To Get More Young People into Churches, Expect More from Them

The Telegraph recently ran a story reporting on a study that found that 1 in 6 English young people are practicing Christians — a surprising number, at least to me — and that “around 13 per cent of teenagers said that they decided to become a Christian after a visit to a church or cathedral, according to the figures.” The story went on to say that “the influence of a church building was more significant than attending a youth group, going to a wedding, or speaking to other Christians about their faith.”

This second point is perhaps unexpected, but it makes sense. A couple months ago, I wrote of the impression European cathedrals made on me. Aesthetics matter; the design of these Christian buildings was intended inspire, to put one in connection with the creator of the universe. They are successful, not only in my case, but apparently in the cases of a significant number of young Britons.

Modern Christian churches should start taking notes. The question of how to get young people “in the pews” is a perpetual one. To some extent, I think it is natural that, when they reach the age during which they are finding themselves, they will leave the familiar and explore. If most Americans were raised attending church at least occasionally, it makes sense to expect at least some drifting between the ages of, say, 18-30.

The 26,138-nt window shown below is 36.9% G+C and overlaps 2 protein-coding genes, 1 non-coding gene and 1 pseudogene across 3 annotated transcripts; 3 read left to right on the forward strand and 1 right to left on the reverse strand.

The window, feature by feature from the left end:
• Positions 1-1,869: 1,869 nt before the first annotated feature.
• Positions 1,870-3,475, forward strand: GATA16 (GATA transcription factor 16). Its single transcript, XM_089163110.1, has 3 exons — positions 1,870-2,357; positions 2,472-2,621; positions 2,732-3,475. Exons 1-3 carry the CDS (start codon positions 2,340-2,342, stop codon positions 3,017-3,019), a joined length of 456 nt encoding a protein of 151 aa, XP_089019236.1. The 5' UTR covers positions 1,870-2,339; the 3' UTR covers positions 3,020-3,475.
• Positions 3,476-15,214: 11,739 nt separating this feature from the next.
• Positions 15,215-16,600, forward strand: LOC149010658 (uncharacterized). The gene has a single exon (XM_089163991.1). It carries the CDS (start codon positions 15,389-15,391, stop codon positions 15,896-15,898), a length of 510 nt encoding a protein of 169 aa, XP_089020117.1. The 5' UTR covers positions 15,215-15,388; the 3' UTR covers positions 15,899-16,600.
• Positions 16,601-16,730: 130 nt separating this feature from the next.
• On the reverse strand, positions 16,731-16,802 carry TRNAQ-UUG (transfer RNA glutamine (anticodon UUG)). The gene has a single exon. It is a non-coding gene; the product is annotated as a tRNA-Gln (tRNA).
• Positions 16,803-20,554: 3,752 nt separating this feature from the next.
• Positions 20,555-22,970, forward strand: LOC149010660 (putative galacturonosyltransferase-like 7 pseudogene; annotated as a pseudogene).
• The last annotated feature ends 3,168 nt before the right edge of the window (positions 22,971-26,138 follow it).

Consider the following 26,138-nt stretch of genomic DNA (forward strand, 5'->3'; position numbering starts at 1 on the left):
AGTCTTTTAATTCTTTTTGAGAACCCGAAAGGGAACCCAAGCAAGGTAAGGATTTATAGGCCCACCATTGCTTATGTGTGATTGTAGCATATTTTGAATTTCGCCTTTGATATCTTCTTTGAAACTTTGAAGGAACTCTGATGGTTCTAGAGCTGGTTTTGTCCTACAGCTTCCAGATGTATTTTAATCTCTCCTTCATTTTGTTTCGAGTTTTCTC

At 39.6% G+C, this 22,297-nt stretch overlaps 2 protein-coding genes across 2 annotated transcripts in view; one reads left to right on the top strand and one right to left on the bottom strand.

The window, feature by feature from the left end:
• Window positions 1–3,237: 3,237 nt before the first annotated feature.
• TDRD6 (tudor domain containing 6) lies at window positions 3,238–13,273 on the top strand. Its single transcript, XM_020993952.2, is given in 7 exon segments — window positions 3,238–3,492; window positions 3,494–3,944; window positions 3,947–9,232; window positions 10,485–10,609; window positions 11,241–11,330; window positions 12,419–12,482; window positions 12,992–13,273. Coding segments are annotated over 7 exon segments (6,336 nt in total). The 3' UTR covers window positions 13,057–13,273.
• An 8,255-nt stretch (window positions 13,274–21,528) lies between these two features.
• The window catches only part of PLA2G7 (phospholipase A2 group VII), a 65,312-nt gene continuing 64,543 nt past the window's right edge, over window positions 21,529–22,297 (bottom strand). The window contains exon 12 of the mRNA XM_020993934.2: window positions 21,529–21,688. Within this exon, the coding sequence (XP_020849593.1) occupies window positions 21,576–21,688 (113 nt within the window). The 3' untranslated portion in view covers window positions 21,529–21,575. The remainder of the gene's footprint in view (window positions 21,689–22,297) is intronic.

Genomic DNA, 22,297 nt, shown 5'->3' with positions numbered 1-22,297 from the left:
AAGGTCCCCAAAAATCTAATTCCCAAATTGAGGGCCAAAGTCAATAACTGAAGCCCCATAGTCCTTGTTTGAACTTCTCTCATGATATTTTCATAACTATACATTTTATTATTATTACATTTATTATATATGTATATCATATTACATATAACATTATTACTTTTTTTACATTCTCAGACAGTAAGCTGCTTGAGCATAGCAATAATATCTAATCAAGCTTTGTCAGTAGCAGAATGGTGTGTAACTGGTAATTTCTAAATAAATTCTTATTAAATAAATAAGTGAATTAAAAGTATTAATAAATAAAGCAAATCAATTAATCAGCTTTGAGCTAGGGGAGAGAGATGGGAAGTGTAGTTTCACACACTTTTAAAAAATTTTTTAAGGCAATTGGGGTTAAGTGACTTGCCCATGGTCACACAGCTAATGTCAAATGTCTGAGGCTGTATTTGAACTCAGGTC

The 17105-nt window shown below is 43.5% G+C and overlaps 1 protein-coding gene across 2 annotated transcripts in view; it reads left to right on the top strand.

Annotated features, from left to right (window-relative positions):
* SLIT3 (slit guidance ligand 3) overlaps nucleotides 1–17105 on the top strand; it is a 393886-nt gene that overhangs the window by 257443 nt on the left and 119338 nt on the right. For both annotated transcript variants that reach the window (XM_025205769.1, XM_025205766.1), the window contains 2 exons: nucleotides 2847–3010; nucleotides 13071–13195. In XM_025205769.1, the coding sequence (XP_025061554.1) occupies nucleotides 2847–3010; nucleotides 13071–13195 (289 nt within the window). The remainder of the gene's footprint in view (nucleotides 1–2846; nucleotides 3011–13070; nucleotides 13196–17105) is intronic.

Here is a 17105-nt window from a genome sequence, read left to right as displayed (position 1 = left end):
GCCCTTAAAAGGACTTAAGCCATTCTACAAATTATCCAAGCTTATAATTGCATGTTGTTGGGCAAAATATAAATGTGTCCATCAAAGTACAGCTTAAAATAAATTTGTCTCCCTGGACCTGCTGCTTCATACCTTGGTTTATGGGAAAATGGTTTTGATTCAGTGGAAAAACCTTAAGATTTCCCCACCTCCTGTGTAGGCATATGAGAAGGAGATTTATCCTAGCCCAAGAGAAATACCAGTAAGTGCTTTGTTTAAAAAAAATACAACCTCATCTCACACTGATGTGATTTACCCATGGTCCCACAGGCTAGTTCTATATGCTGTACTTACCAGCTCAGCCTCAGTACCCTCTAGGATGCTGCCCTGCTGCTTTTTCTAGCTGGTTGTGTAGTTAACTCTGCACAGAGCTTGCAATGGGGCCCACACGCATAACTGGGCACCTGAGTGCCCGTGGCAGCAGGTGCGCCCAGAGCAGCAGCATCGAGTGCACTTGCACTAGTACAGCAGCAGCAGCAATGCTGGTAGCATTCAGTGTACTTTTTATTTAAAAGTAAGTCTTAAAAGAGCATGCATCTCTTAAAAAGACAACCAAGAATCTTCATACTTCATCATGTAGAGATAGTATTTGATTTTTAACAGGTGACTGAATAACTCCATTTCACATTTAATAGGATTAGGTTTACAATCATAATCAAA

But at the same time, such periods of searching ought to be a prime opportunity to connect with faith. Churches know this, but struggle with how to handle the opportunity. What they can learn is not to embrace grander aesthetics (though they should) but to adopt the aim of the aesthetics: to present God as he is: in all of his greatness and sublimity, in all of his complexity and power, in all of his creativity and love.

Recently, I revisited the music of the Christian band DC Talk, including some of their less well known songs. There is a substantial range of depth in their music, from their pinnacle work — nuanced hits like “What if I Stumble” to “Between You and Me” — and catchy tunes whose purpose seems to be to make Christianity cool. The latter was all too often the mission of contemporary Christian music. The best output, not only of DC Talk, but of all Christian bands, was that which was intended not to provide alternatives to what the cool kids were listening to, but to create art that was truly reflective of the Christian life.